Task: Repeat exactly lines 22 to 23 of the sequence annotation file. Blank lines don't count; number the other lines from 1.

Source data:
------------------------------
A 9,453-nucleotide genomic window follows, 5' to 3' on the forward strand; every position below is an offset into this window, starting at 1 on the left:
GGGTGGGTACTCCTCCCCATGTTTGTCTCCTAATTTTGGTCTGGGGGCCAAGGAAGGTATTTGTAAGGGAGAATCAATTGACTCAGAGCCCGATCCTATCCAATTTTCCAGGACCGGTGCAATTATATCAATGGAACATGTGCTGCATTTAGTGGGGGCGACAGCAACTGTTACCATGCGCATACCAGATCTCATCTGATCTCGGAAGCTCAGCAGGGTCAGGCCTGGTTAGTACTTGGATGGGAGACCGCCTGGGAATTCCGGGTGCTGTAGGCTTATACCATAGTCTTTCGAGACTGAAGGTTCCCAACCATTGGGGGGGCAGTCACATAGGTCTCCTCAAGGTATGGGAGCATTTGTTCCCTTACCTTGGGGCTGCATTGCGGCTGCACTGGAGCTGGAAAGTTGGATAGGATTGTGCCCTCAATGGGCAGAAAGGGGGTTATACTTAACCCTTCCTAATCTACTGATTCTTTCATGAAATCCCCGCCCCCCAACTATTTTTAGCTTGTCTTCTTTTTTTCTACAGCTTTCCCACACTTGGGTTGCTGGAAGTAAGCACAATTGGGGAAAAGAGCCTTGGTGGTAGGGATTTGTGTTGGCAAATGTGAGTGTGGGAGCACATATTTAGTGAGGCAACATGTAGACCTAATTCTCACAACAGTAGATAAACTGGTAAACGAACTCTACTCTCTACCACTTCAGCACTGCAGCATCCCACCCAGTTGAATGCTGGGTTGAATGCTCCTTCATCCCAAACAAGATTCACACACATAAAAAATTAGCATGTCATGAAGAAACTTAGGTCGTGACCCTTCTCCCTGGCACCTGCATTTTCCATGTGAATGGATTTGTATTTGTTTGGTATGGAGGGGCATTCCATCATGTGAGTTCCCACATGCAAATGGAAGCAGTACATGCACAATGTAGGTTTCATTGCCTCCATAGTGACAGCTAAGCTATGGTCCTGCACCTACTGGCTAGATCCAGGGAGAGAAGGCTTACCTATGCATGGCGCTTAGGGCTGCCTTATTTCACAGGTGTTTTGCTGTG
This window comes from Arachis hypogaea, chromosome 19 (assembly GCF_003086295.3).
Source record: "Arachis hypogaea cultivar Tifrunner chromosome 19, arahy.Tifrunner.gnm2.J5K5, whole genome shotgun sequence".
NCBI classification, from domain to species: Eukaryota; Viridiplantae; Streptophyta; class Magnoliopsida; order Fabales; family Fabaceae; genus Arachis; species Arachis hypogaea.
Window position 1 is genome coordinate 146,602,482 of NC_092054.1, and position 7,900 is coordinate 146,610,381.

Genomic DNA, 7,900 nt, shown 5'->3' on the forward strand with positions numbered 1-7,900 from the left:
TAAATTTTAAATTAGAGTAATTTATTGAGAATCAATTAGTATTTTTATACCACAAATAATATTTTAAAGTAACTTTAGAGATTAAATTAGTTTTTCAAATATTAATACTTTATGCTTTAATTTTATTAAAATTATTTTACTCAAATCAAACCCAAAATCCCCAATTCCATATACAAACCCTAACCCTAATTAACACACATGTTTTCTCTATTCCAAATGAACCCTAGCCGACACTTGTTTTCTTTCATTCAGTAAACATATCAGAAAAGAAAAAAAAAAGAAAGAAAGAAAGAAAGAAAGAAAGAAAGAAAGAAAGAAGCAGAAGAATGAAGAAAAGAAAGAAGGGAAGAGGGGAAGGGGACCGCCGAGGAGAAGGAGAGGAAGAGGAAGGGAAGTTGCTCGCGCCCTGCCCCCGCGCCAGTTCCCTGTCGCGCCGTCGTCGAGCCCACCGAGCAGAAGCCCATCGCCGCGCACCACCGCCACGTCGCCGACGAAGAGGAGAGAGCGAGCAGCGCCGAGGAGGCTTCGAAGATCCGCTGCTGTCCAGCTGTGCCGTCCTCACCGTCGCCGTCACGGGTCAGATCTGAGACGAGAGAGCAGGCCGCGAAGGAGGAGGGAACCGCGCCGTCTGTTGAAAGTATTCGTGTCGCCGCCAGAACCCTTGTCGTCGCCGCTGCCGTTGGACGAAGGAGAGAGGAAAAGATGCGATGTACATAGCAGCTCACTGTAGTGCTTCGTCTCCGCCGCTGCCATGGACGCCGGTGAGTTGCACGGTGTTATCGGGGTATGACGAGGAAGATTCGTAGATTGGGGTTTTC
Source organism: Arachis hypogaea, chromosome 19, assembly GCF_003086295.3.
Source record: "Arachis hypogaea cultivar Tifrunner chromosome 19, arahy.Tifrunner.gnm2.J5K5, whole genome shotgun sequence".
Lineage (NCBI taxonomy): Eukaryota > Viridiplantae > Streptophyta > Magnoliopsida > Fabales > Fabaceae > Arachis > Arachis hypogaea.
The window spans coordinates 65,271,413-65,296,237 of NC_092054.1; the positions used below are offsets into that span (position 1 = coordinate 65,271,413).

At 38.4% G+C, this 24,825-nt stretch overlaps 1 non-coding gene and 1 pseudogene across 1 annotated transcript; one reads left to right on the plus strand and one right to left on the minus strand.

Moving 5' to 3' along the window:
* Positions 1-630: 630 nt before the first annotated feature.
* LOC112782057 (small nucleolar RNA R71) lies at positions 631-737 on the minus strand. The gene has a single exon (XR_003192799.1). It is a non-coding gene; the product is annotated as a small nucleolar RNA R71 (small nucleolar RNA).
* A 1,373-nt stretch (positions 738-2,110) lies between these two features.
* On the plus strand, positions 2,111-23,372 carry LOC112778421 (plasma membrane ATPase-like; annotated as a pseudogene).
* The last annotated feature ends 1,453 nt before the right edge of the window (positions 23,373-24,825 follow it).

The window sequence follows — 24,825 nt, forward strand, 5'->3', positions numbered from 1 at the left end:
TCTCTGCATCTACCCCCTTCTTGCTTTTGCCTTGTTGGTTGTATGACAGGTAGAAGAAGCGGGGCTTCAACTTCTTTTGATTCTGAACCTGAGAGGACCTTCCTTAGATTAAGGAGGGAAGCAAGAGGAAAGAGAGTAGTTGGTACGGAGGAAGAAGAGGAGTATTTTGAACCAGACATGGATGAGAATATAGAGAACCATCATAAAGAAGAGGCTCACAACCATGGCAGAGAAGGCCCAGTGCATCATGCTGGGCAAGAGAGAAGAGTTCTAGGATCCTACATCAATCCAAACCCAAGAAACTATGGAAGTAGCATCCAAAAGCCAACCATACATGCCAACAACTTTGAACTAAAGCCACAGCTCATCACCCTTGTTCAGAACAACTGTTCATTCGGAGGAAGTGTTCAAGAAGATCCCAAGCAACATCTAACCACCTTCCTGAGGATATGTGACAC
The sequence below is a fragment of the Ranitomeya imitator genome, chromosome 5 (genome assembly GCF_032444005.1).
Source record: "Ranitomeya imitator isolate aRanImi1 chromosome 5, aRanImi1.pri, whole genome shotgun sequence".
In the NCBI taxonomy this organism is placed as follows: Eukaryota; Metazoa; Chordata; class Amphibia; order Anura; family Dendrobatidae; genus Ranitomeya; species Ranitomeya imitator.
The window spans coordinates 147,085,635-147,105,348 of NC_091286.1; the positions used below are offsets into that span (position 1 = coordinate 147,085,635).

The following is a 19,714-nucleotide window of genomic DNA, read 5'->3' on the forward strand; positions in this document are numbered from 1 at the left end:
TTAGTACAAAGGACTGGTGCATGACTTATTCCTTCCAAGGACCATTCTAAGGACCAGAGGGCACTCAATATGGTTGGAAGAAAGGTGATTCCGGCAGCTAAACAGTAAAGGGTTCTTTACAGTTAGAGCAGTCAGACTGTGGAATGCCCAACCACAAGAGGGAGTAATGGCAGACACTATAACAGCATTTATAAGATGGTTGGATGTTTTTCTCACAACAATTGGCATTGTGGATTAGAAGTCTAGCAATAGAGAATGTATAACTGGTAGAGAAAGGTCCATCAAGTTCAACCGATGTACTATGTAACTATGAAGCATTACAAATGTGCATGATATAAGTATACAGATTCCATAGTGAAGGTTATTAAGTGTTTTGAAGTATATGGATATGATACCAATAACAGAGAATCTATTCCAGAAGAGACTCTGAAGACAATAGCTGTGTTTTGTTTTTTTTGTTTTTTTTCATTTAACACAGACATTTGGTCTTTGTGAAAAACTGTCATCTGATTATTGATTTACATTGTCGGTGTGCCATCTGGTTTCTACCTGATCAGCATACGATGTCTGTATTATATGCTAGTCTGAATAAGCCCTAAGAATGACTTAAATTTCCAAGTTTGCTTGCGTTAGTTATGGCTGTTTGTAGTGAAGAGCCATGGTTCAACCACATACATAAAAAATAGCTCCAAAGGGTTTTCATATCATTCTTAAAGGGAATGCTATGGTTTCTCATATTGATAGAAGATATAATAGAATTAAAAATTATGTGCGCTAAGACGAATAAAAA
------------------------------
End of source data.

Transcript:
The sequence below is a fragment of the Ranitomeya imitator genome, chromosome 5 (genome assembly GCF_032444005.1).
Source record: "Ranitomeya imitator isolate aRanImi1 chromosome 5, aRanImi1.pri, whole genome shotgun sequence".